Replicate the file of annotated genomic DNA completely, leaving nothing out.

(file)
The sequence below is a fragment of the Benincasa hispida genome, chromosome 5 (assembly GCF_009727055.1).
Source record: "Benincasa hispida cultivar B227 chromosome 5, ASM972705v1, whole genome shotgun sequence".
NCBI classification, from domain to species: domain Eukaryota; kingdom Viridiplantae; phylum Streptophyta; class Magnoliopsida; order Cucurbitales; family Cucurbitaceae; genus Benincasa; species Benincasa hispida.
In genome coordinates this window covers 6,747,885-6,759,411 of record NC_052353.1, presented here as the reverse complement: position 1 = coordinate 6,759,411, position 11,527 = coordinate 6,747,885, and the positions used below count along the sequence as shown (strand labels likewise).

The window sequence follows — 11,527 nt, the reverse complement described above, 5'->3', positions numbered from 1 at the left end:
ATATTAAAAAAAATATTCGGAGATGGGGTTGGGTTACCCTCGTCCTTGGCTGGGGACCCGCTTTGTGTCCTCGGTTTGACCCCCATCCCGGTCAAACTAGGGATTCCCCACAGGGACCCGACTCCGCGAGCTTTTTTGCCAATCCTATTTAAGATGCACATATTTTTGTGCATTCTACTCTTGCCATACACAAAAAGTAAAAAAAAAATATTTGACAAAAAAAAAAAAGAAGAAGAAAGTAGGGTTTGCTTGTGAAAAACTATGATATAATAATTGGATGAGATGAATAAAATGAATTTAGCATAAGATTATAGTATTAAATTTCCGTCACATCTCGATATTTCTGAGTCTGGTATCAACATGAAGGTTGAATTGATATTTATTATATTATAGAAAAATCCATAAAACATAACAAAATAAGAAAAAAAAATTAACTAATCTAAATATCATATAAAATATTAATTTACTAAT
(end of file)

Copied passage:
The sequence below is a fragment of the Benincasa hispida genome, chromosome 5 (assembly GCF_009727055.1).
Source record: "Benincasa hispida cultivar B227 chromosome 5, ASM972705v1, whole genome shotgun sequence".
NCBI classification, from domain to species: domain Eukaryota; kingdom Viridiplantae; phylum Streptophyta; class Magnoliopsida; order Cucurbitales; family Cucurbitaceae; genus Benincasa; species Benincasa hispida.
In genome coordinates this window covers 6,747,885-6,759,411 of record NC_052353.1, presented here as the reverse complement: position 1 = coordinate 6,759,411, position 11,527 = coordinate 6,747,885, and the positions used below count along the sequence as shown (strand labels likewise).

The window sequence follows — 11,527 nt, the reverse complement described above, 5'->3', positions numbered from 1 at the left end:
ATATTAAAAAAAATATTCGGAGATGGGGTTGGGTTACCCTCGTCCTTGGCTGGGGACCCGCTTTGTGTCCTCGGTTTGACCCCCATCCCGGTCAAACTAGGGATTCCCCACAGGGACCCGACTCCGCGAGCTTTTTTGCCAATCCTATTTAAGATGCACATATTTTTGTGCATTCTACTCTTGCCATACACAAAAAGTAAAAAAAAAATATTTGACAAAAAAAAAAAAGAAGAAGAAAGTAGGGTTTGCTTGTGAAAAACTATGATATAATAATTGGATGAGATGAATAAAATGAATTTAGCATAAGATTATAGTATTAAATTTCCGTCACATCTCGATATTTCTGAGTCTGGTATCAACATGAAGGTTGAATTGATATTTATTATATTATAGAAAAATCCATAAAACATAACAAAATAAGAAAAAAAAATTAACTAATCTAAATATCATATAAAATATTAATTTACTAAT